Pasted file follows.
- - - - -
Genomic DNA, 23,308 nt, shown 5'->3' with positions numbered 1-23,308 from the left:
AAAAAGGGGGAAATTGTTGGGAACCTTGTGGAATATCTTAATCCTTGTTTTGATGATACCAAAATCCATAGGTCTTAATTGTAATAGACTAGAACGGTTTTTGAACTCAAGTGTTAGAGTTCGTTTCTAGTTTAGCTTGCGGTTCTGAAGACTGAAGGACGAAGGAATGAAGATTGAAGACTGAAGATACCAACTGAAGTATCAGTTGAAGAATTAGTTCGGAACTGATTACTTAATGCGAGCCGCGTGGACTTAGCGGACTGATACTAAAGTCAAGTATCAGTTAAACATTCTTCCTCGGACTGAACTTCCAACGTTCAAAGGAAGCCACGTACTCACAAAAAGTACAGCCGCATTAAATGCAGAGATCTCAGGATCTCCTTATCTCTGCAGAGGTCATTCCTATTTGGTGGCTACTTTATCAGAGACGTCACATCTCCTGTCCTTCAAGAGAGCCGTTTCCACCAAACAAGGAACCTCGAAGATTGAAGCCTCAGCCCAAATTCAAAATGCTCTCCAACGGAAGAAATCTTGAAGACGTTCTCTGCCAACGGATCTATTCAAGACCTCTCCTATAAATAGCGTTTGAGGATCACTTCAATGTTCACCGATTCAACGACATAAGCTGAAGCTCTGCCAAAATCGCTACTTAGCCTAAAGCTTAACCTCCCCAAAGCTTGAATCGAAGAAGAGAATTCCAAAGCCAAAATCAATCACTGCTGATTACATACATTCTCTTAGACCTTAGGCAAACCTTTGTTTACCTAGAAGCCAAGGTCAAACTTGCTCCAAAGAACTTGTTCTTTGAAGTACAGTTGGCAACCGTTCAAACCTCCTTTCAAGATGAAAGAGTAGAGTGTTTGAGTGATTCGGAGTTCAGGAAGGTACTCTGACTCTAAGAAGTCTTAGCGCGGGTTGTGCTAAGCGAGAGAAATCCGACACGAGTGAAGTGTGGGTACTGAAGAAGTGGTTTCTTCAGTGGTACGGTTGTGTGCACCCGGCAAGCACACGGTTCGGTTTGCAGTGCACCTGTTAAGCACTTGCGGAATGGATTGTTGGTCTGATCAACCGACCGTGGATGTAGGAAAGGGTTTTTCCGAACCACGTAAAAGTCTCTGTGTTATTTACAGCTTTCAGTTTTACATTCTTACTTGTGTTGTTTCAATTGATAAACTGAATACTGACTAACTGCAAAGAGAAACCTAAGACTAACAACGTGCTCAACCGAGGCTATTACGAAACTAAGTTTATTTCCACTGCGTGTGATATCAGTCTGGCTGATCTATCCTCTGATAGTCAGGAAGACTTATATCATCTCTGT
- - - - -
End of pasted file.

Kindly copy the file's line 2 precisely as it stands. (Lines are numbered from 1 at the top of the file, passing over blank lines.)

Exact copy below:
AAAAAGGGGGAAATTGTTGGGAACCTTGTGGAATATCTTAATCCTTGTTTTGATGATACCAAAATCCATAGGTCTTAATTGTAATAGACTAGAACGGTTTTTGAACTCAAGTGTTAGAGTTCGTTTCTAGTTTAGCTTGCGGTTCTGAAGACTGAAGGACGAAGGAATGAAGATTGAAGACTGAAGATACCAACTGAAGTATCAGTTGAAGAATTAGTTCGGAACTGATTACTTAATGCGAGCCGCGTGGACTTAGCGGACTGATACTAAAGTCAAGTATCAGTTAAACATTCTTCCTCGGACTGAACTTCCAACGTTCAAAGGAAGCCACGTACTCACAAAAAGTACAGCCGCATTAAATGCAGAGATCTCAGGATCTCCTTATCTCTGCAGAGGTCATTCCTATTTGGTGGCTACTTTATCAGAGACGTCACATCTCCTGTCCTTCAAGAGAGCCGTTTCCACCAAACAAGGAACCTCGAAGATTGAAGCCTCAGCCCAAATTCAAAATGCTCTCCAACGGAAGAAATCTTGAAGACGTTCTCTGCCAACGGATCTATTCAAGACCTCTCCTATAAATAGCGTTTGAGGATCACTTCAATGTTCACCGATTCAACGACATAAGCTGAAGCTCTGCCAAAATCGCTACTTAGCCTAAAGCTTAACCTCCCCAAAGCTTGAATCGAAGAAGAGAATTCCAAAGCCAAAATCAATCACTGCTGATTACATACATTCTCTTAGACCTTAGGCAAACCTTTGTTTACCTAGAAGCCAAGGTCAAACTTGCTCCAAAGAACTTGTTCTTTGAAGTACAGTTGGCAACCGTTCAAACCTCCTTTCAAGATGAAAGAGTAGAGTGTTTGAGTGATTCGGAGTTCAGGAAGGTACTCTGACTCTAAGAAGTCTTAGCGCGGGTTGTGCTAAGCGAGAGAAATCCGACACGAGTGAAGTGTGGGTACTGAAGAAGTGGTTTCTTCAGTGGTACGGTTGTGTGCACCCGGCAAGCACACGGTTCGGTTTGCAGTGCACCTGTTAAGCACTTGCGGAATGGATTGTTGGTCTGATCAACCGACCGTGGATGTAGGAAAGGGTTTTTCCGAACCACGTAAAAGTCTCTGTGTTATTTACAGCTTTCAGTTTTACATTCTTACTTGTGTTGTTTCAATTGATAAACTGAATACTGACTAACTGCAAAGAGAAACCTAAGACTAACAACGTGCTCAACCGAGGCTATTACGAAACTAAGTTTATTTCCACTGCGTGTGATATCAGTCTGGCTGATCTATCCTCTGATAGTCAGGAAGACTTATATCATCTCTGT